You’re probably already familiar with the term social entrepreneurship- it seems to be quite the buzz word for the moment.  Passing fad?  Maybe, but I hope not.  These guys don’t think it is…at least for now.  Here’s a link with some knowledge on its origins.  See the video below for an awesome example of a social enterprise.

Our friends over at wikipedia define social entrepreneurship as follows:

A social entrepreneur recognizes a social problem and uses entrepreneurial principles to organize, create and manage a venture to achieve social change (a social venture).  While a business entrepreneur typically measures performance in profit and return, a social entrepreneur focuses on creating social returns.  Thus, the main aim of social entrepreneurship is to further social and environmental goals.

While the non-profit business structure obviously works for these socially minded ventures, it’s not the only option.  A new form of business organization has cropped up in a few states throughout the US.  These are the Benefit Corporations, also known as B Corporations, though I’m not quite sure how they make that leap.*

For those of you who may be unfamiliar with corporations, business choose this type of structure for several reasons.  Principally, one decides to incorporate to protect themselves as individuals.  By forming a separate corporate entity, an individual can insulate their personal assets from liabilities incurred by the business.  This can be debts owed by the organization or litigation it may be involved in.  

There are, however, some exceptions to this liability shield (or veil), and ways the veil can be pierced.  If you are familiar with the Buffalo Creek Disaster, or the book written about it, then you’ve already been exposed to this veil piercing.  Additionally, there are tax advantages to incorporating, as well as investment-facilitation purposes.  Corporate leadership is typically organized into shareholders, directors and officers.  Shareholders can hold the directors liable for not making decisions in the best interest of the corporation.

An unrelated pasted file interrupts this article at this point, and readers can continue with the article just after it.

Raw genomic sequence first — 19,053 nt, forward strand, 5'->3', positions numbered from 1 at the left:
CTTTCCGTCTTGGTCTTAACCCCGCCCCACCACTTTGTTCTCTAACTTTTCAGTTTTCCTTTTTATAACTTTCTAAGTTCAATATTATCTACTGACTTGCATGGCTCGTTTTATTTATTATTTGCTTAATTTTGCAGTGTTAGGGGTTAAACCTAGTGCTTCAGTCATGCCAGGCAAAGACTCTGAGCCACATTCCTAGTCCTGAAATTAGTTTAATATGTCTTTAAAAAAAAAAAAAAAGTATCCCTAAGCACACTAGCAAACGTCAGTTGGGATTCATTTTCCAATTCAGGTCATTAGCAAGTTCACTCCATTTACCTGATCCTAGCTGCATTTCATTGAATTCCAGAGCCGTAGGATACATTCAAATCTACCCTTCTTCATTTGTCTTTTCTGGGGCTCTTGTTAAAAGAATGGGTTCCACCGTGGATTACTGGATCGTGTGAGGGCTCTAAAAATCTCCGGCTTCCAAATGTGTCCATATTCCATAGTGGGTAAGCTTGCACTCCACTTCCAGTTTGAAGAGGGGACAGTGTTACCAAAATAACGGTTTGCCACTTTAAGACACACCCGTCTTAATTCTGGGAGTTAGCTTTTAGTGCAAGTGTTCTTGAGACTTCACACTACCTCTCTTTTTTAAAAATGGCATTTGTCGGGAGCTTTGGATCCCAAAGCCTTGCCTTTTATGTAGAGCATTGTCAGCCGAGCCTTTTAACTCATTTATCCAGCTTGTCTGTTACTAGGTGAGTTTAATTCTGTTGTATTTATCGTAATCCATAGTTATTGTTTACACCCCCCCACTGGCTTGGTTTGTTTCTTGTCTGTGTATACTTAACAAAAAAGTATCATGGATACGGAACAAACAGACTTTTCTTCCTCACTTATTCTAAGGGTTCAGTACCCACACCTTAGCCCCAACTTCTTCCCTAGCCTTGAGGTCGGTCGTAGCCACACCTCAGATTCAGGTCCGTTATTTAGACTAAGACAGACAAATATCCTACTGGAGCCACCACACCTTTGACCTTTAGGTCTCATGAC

And just how do courts generally define the best interest of the corporation?  While there is much leeway, directors must essentially use their best business judgement to bring in profit for shareholders; a fiduciary duty.  Here’s where B corporations come in.  In addition to imposing this fiduciary duty on directors, B corporations have a social/environmental mission that directors must adhere to.  Directors of a B corp have a legal duty to both make money for investors and pursue the organization’s social/environmental mission.

There are several reasons why a business would choose this type of organization and several reasons why it wouldn’t, but these are beyond the scope of this post.  It may be more about image than anything, but I like to think that the thought counts.  In my mind it’s a pledge the corporation makes that its motives transcend mere greed.  It’s an acknowledgment that the organization exists within a larger community, and a commitment to being  responsible citizens.

Anyways, social entrepreneurs and b-corporations generally kick ass.  The innovators below are building a better world. Go on, check ’em out and get inspired.

better books: donate by buying.

better snacking: adding impact to your empty calories.

better baking: workers own the company

better banks: funding a sustainable future

better clothing: smarter consumption; netflix for baby clothes?

better power: making green cheap

 
* I make joke, no?
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